Directory of Open Access Journals (Sweden)

    Anna R. Chambers

    2016-08-01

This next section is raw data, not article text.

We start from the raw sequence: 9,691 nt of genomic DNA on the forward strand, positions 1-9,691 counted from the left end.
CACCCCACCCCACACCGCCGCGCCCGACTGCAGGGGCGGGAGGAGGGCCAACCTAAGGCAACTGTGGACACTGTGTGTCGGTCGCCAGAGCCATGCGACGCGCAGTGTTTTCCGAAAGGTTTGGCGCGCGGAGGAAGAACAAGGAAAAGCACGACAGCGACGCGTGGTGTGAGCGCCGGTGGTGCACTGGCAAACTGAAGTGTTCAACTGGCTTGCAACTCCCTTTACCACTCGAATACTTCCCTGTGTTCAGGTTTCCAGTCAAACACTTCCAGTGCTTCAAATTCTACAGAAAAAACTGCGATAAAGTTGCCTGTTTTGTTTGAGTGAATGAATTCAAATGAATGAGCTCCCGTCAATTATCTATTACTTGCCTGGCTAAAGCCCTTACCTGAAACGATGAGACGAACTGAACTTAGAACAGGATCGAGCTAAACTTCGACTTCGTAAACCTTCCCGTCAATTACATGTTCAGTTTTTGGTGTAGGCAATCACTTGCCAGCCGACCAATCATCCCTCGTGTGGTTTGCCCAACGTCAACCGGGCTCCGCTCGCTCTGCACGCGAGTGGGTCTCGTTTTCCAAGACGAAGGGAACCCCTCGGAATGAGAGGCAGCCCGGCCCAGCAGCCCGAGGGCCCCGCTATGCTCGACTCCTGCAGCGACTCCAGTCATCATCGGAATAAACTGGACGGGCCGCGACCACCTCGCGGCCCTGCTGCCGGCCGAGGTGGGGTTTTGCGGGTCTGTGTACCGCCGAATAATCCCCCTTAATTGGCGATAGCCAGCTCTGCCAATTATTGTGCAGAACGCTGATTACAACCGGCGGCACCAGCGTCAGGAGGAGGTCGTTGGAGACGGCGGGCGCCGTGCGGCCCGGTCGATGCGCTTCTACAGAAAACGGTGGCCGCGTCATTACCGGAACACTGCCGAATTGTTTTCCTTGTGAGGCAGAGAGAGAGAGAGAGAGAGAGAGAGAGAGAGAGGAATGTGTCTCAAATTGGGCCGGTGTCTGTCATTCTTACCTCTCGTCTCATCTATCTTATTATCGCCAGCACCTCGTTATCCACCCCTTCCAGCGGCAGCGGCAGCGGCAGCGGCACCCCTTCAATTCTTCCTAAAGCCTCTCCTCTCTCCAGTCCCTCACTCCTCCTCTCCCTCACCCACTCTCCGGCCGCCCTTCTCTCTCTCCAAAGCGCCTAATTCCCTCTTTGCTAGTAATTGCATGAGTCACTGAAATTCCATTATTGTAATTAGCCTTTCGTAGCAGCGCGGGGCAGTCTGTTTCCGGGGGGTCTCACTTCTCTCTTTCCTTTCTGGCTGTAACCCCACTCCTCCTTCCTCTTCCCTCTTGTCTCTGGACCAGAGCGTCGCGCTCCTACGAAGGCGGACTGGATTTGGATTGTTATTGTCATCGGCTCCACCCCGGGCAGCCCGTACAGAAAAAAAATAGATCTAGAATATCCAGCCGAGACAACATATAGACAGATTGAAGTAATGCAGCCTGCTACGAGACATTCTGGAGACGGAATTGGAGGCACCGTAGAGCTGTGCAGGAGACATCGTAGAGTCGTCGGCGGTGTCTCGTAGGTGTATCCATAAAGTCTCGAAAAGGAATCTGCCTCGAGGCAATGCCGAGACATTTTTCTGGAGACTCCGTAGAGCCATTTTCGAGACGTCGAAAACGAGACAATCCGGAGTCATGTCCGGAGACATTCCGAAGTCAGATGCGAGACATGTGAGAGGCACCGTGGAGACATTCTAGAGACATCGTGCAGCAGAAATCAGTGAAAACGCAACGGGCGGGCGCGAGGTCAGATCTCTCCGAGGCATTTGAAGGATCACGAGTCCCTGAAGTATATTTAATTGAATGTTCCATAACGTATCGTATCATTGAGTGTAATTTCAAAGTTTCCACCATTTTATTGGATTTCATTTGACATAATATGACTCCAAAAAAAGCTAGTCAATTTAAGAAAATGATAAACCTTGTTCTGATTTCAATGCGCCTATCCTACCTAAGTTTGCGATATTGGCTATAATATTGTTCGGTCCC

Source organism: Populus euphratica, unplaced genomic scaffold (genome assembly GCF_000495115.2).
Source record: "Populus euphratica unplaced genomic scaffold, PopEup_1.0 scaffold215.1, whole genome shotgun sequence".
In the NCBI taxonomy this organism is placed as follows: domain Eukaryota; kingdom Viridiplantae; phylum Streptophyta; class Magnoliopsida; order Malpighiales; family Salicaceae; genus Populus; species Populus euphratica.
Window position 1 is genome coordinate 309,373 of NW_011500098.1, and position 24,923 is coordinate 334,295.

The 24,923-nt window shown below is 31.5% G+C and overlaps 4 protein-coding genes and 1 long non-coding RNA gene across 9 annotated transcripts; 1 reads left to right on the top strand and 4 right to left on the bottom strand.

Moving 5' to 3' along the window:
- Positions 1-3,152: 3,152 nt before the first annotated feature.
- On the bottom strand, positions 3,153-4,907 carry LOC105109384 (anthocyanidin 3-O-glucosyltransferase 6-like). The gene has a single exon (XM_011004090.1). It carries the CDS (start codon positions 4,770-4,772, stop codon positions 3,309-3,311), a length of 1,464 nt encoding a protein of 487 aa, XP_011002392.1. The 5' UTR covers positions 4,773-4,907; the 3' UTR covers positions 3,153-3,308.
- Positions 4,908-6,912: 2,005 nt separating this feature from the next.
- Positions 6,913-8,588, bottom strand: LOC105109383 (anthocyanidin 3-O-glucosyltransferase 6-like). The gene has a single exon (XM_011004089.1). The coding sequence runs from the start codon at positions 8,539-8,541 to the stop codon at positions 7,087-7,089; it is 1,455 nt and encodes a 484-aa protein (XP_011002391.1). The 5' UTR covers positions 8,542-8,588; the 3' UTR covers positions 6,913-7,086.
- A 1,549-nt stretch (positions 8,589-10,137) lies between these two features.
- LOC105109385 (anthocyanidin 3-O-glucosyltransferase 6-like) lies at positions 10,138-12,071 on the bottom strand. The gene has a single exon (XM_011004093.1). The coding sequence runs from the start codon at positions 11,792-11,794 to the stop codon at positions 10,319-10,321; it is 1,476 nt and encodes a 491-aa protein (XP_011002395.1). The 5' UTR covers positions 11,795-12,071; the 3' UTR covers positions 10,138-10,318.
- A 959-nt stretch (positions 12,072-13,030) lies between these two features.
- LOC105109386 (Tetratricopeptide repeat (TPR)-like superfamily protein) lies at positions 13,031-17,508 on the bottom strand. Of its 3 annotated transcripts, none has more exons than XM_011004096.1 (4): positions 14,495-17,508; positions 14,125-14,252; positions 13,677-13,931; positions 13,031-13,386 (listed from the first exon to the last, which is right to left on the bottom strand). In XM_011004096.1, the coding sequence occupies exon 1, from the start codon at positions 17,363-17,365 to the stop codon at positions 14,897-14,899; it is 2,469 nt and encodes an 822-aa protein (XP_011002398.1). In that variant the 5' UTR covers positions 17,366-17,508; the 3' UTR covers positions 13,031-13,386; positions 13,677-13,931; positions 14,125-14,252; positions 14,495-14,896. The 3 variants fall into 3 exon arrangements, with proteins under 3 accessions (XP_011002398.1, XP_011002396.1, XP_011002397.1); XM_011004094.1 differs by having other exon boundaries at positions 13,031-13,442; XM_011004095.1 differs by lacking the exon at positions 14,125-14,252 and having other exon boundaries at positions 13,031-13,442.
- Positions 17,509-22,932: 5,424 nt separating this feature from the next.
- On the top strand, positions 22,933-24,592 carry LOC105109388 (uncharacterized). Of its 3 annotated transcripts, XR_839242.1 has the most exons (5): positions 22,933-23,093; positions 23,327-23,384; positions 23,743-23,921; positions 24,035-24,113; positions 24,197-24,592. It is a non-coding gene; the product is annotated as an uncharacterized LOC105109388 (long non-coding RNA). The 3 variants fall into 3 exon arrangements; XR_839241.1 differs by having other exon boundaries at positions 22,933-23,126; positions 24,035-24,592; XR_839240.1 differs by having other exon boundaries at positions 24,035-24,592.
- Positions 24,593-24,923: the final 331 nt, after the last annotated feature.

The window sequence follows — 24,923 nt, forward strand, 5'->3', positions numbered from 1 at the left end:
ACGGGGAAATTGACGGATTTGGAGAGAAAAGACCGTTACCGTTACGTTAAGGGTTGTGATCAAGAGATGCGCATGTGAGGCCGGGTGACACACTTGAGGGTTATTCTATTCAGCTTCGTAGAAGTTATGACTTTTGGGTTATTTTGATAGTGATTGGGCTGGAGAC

Full Text Available Neurons at higher stages of sensory processing can partially compensate for a sudden drop in input from the periphery through a homeostatic plasticity process that increases the gain on weak afferent inputs. Even after a profound unilateral auditory neuropathy where > 95% of synapses between auditory nerve fibers and inner hair cells have been eliminated with ouabain, central gain can restore the cortical processing and perceptual detection of basic sounds delivered to the denervated ear. In this model of profound auditory neuropathy, cortical processing and perception recover despite the absence of an auditory brainstem response (ABR or brainstem acoustic reflexes, and only a partial recovery of sound processing at the level of the inferior colliculus (IC, an auditory midbrain nucleus. In this study, we induced a profound cochlear neuropathy with ouabain and asked whether central gain enabled a compensatory plasticity in the auditory thalamus comparable to the full recovery of function previously observed in the auditory cortex (ACtx, the partial recovery observed in the IC, or something different entirely. Unilateral ouabain treatment in adult mice effectively eliminated the ABR, yet robust sound-evoked activity persisted in a minority of units recorded from the contralateral medial geniculate body (MGB of awake mice. Sound-driven MGB units could decode moderate and high-intensity sounds with accuracies comparable to sham-treated control mice, but low-intensity classification was near chance. Pure tone receptive fields and synchronization to broadband pulse trains also persisted, albeit with significantly reduced quality and precision, respectively. MGB decoding of temporally modulated pulse trains and speech tokens were both greatly impaired in ouabain-treated mice. Taken together, the absence of an ABR belied a persistent auditory processing at the level of the MGB that was likely enabled through increased central gain. Compensatory